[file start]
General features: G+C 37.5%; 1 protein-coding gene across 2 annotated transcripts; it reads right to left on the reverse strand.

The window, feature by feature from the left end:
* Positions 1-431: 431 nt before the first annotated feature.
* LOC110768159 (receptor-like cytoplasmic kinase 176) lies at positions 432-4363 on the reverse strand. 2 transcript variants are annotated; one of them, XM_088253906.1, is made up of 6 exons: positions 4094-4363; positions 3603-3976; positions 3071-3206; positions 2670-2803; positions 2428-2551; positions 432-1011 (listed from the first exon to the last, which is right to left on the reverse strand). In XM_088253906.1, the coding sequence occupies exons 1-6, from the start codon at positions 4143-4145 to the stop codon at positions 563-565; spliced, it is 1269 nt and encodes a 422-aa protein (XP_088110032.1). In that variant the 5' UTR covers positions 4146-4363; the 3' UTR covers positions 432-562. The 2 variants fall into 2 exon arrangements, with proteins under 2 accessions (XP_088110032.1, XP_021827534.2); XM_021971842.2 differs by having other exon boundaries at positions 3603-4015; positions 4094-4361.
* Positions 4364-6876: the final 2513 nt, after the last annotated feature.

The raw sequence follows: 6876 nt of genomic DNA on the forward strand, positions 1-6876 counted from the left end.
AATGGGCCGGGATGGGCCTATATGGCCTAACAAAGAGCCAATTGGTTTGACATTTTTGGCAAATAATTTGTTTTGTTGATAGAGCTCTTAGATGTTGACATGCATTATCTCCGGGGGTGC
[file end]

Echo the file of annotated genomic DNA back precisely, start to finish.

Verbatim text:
General features: G+C 37.5%; 1 protein-coding gene across 2 annotated transcripts; it reads right to left on the reverse strand.

The window, feature by feature from the left end:
* Positions 1-431: 431 nt before the first annotated feature.
* LOC110768159 (receptor-like cytoplasmic kinase 176) lies at positions 432-4363 on the reverse strand. 2 transcript variants are annotated; one of them, XM_088253906.1, is made up of 6 exons: positions 4094-4363; positions 3603-3976; positions 3071-3206; positions 2670-2803; positions 2428-2551; positions 432-1011 (listed from the first exon to the last, which is right to left on the reverse strand). In XM_088253906.1, the coding sequence occupies exons 1-6, from the start codon at positions 4143-4145 to the stop codon at positions 563-565; spliced, it is 1269 nt and encodes a 422-aa protein (XP_088110032.1). In that variant the 5' UTR covers positions 4146-4363; the 3' UTR covers positions 432-562. The 2 variants fall into 2 exon arrangements, with proteins under 2 accessions (XP_088110032.1, XP_021827534.2); XM_021971842.2 differs by having other exon boundaries at positions 3603-4015; positions 4094-4361.
* Positions 4364-6876: the final 2513 nt, after the last annotated feature.

The raw sequence follows: 6876 nt of genomic DNA on the forward strand, positions 1-6876 counted from the left end.
AATGGGCCGGGATGGGCCTATATGGCCTAACAAAGAGCCAATTGGTTTGACATTTTTGGCAAATAATTTGTTTTGTTGATAGAGCTCTTAGATGTTGACATGCATTATCTCCGGGGGTGC